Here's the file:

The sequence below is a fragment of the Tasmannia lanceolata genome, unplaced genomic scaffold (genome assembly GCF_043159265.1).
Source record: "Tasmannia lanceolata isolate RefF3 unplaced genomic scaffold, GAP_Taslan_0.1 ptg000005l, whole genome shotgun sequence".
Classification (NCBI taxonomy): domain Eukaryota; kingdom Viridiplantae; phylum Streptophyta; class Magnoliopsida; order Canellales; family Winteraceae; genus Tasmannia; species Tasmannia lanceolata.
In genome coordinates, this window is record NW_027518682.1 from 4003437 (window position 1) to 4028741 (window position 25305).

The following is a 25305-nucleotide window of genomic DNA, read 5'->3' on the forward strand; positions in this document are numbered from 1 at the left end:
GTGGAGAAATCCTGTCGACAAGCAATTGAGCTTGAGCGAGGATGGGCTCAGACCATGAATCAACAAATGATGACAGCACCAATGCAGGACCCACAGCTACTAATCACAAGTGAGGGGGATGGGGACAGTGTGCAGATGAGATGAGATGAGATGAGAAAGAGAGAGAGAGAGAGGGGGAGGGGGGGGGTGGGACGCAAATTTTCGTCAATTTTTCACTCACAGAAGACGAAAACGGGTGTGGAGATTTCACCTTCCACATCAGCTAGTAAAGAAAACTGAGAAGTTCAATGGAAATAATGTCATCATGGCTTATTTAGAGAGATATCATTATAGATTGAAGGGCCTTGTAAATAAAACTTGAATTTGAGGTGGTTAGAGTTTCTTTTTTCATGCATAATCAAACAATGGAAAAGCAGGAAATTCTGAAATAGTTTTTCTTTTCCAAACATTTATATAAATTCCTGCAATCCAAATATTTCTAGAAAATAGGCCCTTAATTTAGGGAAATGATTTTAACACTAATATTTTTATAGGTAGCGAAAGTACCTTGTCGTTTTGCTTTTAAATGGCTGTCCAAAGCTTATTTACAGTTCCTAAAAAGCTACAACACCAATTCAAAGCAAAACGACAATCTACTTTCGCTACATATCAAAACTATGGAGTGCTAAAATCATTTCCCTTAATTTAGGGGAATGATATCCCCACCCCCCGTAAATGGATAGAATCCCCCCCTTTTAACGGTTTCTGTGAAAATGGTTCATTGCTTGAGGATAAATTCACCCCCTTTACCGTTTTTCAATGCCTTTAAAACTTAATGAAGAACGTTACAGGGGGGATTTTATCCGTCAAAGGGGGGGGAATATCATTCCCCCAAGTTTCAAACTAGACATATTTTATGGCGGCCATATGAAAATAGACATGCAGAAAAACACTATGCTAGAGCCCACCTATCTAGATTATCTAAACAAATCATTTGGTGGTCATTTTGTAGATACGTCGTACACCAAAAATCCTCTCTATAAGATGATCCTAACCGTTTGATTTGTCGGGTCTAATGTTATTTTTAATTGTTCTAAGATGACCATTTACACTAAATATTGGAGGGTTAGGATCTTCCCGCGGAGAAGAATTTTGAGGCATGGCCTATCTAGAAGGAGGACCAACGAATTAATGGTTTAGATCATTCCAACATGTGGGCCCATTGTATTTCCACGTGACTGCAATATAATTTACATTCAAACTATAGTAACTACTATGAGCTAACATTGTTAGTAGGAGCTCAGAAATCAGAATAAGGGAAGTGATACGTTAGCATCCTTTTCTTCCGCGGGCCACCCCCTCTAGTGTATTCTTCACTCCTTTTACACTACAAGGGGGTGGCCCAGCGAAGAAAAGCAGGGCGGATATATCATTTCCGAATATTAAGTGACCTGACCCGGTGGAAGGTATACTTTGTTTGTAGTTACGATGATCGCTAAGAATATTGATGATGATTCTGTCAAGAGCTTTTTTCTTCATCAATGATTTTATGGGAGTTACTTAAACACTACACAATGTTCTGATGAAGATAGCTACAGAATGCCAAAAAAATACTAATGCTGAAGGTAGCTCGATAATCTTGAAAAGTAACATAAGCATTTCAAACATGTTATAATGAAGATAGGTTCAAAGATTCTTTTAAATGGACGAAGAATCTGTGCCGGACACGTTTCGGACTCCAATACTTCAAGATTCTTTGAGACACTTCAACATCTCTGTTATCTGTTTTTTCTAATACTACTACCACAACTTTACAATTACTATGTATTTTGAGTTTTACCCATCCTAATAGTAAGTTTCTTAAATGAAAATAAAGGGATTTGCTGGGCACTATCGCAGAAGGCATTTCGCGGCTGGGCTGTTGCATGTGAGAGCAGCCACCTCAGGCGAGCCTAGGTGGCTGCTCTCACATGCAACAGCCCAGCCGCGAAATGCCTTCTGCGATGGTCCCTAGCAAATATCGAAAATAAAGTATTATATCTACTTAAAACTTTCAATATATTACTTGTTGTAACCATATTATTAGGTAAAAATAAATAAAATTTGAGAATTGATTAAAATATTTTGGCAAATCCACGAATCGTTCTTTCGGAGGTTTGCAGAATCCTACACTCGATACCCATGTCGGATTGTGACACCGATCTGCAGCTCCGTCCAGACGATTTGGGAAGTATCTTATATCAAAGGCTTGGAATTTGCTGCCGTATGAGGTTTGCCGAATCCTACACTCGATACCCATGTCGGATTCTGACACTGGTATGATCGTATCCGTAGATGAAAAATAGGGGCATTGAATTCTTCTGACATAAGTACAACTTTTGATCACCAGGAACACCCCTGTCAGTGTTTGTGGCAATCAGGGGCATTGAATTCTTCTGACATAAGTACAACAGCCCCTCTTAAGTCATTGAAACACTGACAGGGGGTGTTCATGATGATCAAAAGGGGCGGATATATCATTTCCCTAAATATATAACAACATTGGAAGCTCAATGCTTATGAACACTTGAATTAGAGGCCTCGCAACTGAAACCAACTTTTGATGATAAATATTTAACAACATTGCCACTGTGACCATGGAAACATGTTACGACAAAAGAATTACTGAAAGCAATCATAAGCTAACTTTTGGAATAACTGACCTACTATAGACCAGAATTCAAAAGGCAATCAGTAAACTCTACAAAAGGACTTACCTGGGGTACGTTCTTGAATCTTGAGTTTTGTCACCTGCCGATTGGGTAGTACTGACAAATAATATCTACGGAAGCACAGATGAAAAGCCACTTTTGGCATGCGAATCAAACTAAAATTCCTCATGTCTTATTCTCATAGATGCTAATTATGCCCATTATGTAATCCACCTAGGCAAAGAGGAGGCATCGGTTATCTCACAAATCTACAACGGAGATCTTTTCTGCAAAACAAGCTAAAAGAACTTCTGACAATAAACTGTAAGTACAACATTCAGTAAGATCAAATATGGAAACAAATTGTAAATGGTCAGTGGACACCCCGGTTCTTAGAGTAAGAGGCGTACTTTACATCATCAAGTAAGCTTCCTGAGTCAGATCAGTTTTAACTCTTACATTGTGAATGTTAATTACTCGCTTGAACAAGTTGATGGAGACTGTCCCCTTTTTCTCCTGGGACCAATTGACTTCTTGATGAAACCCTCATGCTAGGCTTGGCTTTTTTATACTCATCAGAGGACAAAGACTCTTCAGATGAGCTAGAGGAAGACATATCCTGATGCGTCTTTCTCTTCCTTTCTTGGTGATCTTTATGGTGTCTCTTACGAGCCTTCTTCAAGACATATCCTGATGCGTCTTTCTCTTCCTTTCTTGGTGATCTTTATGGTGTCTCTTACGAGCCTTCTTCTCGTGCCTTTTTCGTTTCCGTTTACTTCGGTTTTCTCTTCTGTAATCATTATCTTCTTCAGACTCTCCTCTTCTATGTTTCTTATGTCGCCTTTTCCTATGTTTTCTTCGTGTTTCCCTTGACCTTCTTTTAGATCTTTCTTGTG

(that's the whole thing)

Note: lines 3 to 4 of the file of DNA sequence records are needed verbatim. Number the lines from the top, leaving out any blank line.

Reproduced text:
Classification (NCBI taxonomy): domain Eukaryota; kingdom Viridiplantae; phylum Streptophyta; class Magnoliopsida; order Canellales; family Winteraceae; genus Tasmannia; species Tasmannia lanceolata.
In genome coordinates, this window is record NW_027518682.1 from 4003437 (window position 1) to 4028741 (window position 25305).